For more than two decades, Franco Vásquez has made career moves that might surprise his teenage self. He’d considered working in digital design, but a high school dishwashing job led to bussing and serving opportunities. Those roles sparked a management interest. Vásquez steadily climbed the ranks, diversifying with restaurant and housekeeping leadership positions before landing in catering.
Today, as the Portola Hotel & Spa’s food and beverage manager, Vásquez enjoys the puzzle of planning events and providing stellar service—whether he’s working with conference groups or welcoming Monterey County Hospitality Association (MCHA) members at the annual gala held at the hotel in March.
"I love banquets because it's a totally different function every time. In restaurants, it's kind of the same routine, but banquets have so many groups and moving parts," he says. "I tell my staff to always expect the unexpected."
Vásquez believes that supporting his team is as important as serving customers. His goal is to be the manager he never had. He’s driven to create a positive work environment, mentor others and help colleagues succeed.
Those personal connections and professional opportunities brought Vásquez back to hospitality after a brief real estate detour.
“I love this industry. After going out and doing something different, I knew hospitality was it for me,” he says.
In Monterey County, more than 21,600 people work in dining, retail, guest services, golf, sales, marketing, housekeeping, hotel administration and other tourism fields. Like Vásquez, Kui Maluki started in restaurants. She’d planned to be a lawyer but changed course after discovering an interest in food and beverage. Maluki worked as a hostess and waitress while attending Monterey Peninsula College, and then moved into hotel reservations.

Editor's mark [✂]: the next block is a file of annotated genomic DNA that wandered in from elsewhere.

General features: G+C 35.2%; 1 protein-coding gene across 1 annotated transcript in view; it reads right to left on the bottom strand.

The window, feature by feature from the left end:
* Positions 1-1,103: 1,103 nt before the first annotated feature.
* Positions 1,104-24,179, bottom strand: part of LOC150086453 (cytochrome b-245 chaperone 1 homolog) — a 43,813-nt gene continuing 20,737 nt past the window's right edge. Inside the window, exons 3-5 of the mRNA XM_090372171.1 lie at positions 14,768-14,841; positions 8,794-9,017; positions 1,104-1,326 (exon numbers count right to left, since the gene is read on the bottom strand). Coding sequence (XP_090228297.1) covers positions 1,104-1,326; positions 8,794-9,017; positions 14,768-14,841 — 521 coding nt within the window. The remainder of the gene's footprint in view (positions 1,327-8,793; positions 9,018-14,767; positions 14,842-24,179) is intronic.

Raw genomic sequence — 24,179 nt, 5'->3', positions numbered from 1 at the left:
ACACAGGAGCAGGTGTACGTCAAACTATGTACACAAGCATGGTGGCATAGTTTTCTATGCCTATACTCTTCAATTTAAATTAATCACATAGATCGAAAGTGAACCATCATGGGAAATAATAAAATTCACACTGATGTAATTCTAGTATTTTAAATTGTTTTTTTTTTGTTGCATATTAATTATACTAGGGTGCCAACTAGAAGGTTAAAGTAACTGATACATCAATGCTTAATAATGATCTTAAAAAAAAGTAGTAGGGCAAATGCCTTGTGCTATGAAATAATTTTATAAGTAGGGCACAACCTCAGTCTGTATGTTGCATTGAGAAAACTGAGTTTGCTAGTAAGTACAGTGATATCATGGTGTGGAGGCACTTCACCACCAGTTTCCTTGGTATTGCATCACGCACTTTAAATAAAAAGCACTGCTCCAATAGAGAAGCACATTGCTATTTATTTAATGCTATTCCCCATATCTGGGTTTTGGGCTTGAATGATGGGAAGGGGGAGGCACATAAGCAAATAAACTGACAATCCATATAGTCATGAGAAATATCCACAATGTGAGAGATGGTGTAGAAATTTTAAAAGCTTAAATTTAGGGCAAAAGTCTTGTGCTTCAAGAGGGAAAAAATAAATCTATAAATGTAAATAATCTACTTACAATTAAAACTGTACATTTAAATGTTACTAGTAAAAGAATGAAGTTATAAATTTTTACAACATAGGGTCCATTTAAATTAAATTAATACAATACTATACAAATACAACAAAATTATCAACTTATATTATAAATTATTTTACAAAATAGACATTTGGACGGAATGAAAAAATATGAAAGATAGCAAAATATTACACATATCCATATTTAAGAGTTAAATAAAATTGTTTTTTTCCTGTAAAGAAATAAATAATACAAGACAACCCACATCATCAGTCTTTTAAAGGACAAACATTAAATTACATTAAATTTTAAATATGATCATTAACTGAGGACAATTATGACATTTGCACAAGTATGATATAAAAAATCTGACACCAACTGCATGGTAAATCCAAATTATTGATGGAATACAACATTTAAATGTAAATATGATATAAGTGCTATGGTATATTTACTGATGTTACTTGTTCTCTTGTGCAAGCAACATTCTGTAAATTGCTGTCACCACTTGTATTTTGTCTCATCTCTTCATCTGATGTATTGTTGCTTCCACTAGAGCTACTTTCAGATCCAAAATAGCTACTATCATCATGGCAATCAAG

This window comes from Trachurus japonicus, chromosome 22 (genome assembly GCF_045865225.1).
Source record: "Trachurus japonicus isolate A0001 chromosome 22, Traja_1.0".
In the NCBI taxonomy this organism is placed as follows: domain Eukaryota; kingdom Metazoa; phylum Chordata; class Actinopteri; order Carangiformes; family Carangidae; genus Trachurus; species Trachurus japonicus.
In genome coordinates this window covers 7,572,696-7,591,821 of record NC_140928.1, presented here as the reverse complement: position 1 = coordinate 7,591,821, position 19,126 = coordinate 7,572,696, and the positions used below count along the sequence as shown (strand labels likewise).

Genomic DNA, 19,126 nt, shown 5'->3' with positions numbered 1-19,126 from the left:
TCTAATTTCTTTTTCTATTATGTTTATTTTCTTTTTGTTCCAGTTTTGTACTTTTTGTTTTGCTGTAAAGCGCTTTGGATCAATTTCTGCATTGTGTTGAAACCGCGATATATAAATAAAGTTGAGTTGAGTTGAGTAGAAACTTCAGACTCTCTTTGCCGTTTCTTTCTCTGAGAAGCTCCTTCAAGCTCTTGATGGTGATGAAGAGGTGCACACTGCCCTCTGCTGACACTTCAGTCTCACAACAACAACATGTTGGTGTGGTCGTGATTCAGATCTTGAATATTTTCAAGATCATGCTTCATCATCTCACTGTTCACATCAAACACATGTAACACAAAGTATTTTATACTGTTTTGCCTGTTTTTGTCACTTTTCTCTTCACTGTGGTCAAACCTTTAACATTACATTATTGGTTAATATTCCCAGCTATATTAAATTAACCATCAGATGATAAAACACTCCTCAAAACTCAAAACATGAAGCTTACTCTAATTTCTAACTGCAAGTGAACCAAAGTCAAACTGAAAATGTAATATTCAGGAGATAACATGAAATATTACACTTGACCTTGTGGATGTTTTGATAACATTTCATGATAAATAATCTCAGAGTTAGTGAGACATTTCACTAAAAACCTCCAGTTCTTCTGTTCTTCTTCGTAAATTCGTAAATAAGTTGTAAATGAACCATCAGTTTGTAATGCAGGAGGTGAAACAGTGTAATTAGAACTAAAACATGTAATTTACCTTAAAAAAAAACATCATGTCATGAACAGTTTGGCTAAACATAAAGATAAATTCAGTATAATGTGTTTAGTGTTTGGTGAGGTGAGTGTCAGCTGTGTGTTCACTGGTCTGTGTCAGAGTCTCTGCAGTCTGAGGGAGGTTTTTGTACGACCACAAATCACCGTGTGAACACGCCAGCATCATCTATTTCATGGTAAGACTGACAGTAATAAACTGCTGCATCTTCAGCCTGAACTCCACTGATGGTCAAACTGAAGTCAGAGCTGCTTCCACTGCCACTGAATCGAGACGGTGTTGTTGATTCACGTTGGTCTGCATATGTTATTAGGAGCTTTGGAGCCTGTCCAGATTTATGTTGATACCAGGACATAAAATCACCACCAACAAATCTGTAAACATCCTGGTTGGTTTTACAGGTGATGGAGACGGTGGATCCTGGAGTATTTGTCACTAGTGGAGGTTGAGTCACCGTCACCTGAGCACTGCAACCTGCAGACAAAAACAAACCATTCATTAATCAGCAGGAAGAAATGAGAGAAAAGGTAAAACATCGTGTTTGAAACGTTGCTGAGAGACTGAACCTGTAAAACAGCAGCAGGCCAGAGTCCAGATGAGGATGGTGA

She's since held various catering roles, earned her certified meeting professional credentials, and now directs catering and conference services at the Monterey Plaza Hotel & Spa.
"This is something that I fell into. I love working with food and planning parties for other people. There's joy in seeing an event on paper and then watching it come to fruition," Maluki says.
This month, Maluki’s team is helping to host an MCHA hospitality job fair for high school and college students. She was also involved when Rancho Cielo students received professional outfits during an April MCHA clothing drive and career day at the Monterey Plaza.
“They went into a dressing room that we’d created, and when they came out with new clothes, they had ginormous smiles on their faces,” Maluki says. “It touches my heart that we’re helping give them the confidence to look their best as they go into job interviews.”
She calls Monterey County's hospitality industry "one big family," and appreciates the camaraderie between professionals across properties and career levels. She also values tourism’s endless opportunities.
“Whether you're a barista or a server or an executive, these are life skills that you will have forever. No matter where you go, you will always find a job.”